Here is my response to a fascinating blog about my Alma Matter/professional acting school, Circle in the Square. Much of what we learned at Circle was about neutralization, where the goal is to find our neutral, so we might then add or take away any color, behavior, attitude or other differentiating character traits to our role. The study of neutral is essential in all artistic disciplines.
Before I graduated from Circle’s two year intensive professional training program I did their summer program. Benicio Del Toro, my classmate, was ridiculed by the speech and voice teachers because of his this thick accent and rough voice. We were all, “Poor, Bene, he’s never going to make it.” Of course, he went on to win an Academy Award and become one of Hollywood’s most sought after actors.
In the two year program, which I did from 1979-81, I remember one of my colleagues announcing he was gay after a very personal techniques exercise. The teacher, Terri Hayden, who costarred with Brando in the stage version of Streetcar, bellowed, “so what else are you?
There was a philosophy at Circle of working on our areas of weakness, which I believe is essential to becoming good at anything. If you are naturally shy and not very assertive, you need to develop power and directness. In short, we were encouraged to recognize our own limitations, perhaps embrace them, but still fight the good fight, to find ways to develop and extend our range.
At the same time, there was also an understanding that you, the person you are in your soul, is what you need to bring to every role. This is your calling card. So yes, an Asian might do well to learn a song from Miss Saigon. We were made aware that even though we may be many things, we are also a brand. We learned that in theatre, right or wrong, we deal in archetypes, either playing into the expectation or deliberately playing against type. Are you the girl next door, the bad boy or the troubled friend? Knowing your brand or type was the way to get your foot in the door. The obvious goal was to prepare us for more parts, to be successful in the business of acting.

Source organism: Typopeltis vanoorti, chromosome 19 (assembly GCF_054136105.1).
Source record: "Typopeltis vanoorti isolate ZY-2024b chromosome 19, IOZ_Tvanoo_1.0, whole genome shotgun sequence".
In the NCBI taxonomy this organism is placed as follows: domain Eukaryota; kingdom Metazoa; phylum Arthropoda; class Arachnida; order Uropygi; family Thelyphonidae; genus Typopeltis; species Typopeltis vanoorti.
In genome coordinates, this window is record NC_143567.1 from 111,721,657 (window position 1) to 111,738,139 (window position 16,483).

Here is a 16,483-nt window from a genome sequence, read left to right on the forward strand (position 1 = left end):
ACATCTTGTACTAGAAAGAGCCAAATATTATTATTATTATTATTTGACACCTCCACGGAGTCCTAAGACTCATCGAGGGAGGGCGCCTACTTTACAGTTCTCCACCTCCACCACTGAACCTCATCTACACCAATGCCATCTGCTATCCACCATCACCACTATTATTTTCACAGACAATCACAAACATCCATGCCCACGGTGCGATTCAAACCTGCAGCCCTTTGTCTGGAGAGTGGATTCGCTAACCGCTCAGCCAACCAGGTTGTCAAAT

I’ll never forget when Joanna Gleason, who originated the role of The Bakers Wife in Into the Woods on Broadway, and who also was my singing interp. teacher at Circle, sat down with me one day as I was eating my PB&J sandwich for lunch. She asked me if I wanted to “play the fat side kick or earn lead roles?” I said, “lead roles, of course.” She told me then I better cut out the crappy food and get down to what she called my “fighting weight.”
Olympia Dukakis once asked a young lady to act from her vagina, instead of her head, grabbing her crotch for emphasis. Did it hurt her feelings? Was it embarrassing? Yes. Was it politically correct? No. Did it make the girl a better actor? Yes, it made us all better actors.
I think many of us were traumatized in some way during the process of our training at Circle. It is by nature a process that breaks through a person’s idea about themselves, to get at something deeper. As the saying goes, “with no breakdown there can be no breakthrough.”
I think the above incidences, and perhaps those detailed in the accompanying blog (see link above), could easily be taken as racial or sexual harassment by today’s standards. Back in the early 80s, probably not. I would expect today’s acting training might need to be more sensitive. But real acting, or painting, or playing an instrument or any artistic discipline needs to plunge the depths of the human psyche for the work to be authentic and meaningful. And yes, that is a painful and messy process.